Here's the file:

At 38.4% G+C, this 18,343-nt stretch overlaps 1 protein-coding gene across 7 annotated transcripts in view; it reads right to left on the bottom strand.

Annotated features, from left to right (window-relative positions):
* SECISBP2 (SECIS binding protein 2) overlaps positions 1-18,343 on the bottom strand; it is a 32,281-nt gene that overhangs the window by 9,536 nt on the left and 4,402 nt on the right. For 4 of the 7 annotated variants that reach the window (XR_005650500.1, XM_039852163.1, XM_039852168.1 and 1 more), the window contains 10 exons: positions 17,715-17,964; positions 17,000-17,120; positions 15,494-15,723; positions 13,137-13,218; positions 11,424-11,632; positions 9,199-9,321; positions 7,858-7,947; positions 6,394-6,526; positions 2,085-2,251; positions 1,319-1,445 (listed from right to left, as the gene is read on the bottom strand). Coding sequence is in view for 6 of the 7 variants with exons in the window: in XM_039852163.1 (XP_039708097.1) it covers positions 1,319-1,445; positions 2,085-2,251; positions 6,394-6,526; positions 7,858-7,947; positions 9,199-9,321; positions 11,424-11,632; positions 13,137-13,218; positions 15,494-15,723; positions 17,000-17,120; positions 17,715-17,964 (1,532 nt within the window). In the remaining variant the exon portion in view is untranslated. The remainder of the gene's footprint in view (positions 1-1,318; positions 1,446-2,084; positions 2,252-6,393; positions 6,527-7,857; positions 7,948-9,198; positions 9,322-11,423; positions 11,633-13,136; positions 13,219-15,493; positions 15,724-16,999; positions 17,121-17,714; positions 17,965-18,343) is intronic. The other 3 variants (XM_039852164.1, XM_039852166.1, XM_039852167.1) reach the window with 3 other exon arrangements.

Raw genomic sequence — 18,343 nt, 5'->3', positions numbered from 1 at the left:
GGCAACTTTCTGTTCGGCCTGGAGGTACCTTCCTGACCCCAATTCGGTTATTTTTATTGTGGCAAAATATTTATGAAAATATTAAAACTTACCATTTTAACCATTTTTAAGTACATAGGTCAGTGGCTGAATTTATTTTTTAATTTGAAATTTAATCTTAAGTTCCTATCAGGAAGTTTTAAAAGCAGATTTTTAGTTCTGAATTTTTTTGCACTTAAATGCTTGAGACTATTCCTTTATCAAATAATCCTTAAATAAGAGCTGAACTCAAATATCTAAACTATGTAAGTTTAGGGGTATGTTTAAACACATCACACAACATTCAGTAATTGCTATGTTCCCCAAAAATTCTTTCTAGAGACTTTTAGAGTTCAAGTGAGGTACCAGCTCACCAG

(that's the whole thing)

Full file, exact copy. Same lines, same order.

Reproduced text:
At 38.4% G+C, this 18,343-nt stretch overlaps 1 protein-coding gene across 7 annotated transcripts in view; it reads right to left on the bottom strand.

Annotated features, from left to right (window-relative positions):
* SECISBP2 (SECIS binding protein 2) overlaps positions 1-18,343 on the bottom strand; it is a 32,281-nt gene that overhangs the window by 9,536 nt on the left and 4,402 nt on the right. For 4 of the 7 annotated variants that reach the window (XR_005650500.1, XM_039852163.1, XM_039852168.1 and 1 more), the window contains 10 exons: positions 17,715-17,964; positions 17,000-17,120; positions 15,494-15,723; positions 13,137-13,218; positions 11,424-11,632; positions 9,199-9,321; positions 7,858-7,947; positions 6,394-6,526; positions 2,085-2,251; positions 1,319-1,445 (listed from right to left, as the gene is read on the bottom strand). Coding sequence is in view for 6 of the 7 variants with exons in the window: in XM_039852163.1 (XP_039708097.1) it covers positions 1,319-1,445; positions 2,085-2,251; positions 6,394-6,526; positions 7,858-7,947; positions 9,199-9,321; positions 11,424-11,632; positions 13,137-13,218; positions 15,494-15,723; positions 17,000-17,120; positions 17,715-17,964 (1,532 nt within the window). In the remaining variant the exon portion in view is untranslated. The remainder of the gene's footprint in view (positions 1-1,318; positions 1,446-2,084; positions 2,252-6,393; positions 6,527-7,857; positions 7,948-9,198; positions 9,322-11,423; positions 11,633-13,136; positions 13,219-15,493; positions 15,724-16,999; positions 17,121-17,714; positions 17,965-18,343) is intronic. The other 3 variants (XM_039852164.1, XM_039852166.1, XM_039852167.1) reach the window with 3 other exon arrangements.

Raw genomic sequence — 18,343 nt, 5'->3', positions numbered from 1 at the left:
GGCAACTTTCTGTTCGGCCTGGAGGTACCTTCCTGACCCCAATTCGGTTATTTTTATTGTGGCAAAATATTTATGAAAATATTAAAACTTACCATTTTAACCATTTTTAAGTACATAGGTCAGTGGCTGAATTTATTTTTTAATTTGAAATTTAATCTTAAGTTCCTATCAGGAAGTTTTAAAAGCAGATTTTTAGTTCTGAATTTTTTTGCACTTAAATGCTTGAGACTATTCCTTTATCAAATAATCCTTAAATAAGAGCTGAACTCAAATATCTAAACTATGTAAGTTTAGGGGTATGTTTAAACACATCACACAACATTCAGTAATTGCTATGTTCCCCAAAAATTCTTTCTAGAGACTTTTAGAGTTCAAGTGAGGTACCAGCTCACCAG